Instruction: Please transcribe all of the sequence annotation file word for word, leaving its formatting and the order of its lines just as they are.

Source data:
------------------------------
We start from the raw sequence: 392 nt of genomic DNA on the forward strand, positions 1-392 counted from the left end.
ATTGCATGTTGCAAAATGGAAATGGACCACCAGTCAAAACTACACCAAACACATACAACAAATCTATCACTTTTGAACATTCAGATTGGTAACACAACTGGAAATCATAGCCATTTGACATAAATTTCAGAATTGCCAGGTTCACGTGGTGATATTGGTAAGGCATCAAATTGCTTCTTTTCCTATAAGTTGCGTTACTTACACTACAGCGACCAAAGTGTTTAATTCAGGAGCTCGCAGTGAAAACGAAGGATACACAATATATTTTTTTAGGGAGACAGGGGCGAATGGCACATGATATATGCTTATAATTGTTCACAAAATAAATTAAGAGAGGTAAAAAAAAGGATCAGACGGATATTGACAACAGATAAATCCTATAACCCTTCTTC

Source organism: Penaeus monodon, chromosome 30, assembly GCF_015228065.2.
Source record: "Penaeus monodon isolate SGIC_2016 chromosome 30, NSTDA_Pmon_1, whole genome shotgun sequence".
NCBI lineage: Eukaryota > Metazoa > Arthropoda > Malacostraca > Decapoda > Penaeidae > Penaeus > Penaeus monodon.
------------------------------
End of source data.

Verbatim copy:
We start from the raw sequence: 392 nt of genomic DNA on the forward strand, positions 1-392 counted from the left end.
ATTGCATGTTGCAAAATGGAAATGGACCACCAGTCAAAACTACACCAAACACATACAACAAATCTATCACTTTTGAACATTCAGATTGGTAACACAACTGGAAATCATAGCCATTTGACATAAATTTCAGAATTGCCAGGTTCACGTGGTGATATTGGTAAGGCATCAAATTGCTTCTTTTCCTATAAGTTGCGTTACTTACACTACAGCGACCAAAGTGTTTAATTCAGGAGCTCGCAGTGAAAACGAAGGATACACAATATATTTTTTTAGGGAGACAGGGGCGAATGGCACATGATATATGCTTATAATTGTTCACAAAATAAATTAAGAGAGGTAAAAAAAAGGATCAGACGGATATTGACAACAGATAAATCCTATAACCCTTCTTC

Source organism: Penaeus monodon, chromosome 30, assembly GCF_015228065.2.
Source record: "Penaeus monodon isolate SGIC_2016 chromosome 30, NSTDA_Pmon_1, whole genome shotgun sequence".
NCBI lineage: Eukaryota > Metazoa > Arthropoda > Malacostraca > Decapoda > Penaeidae > Penaeus > Penaeus monodon.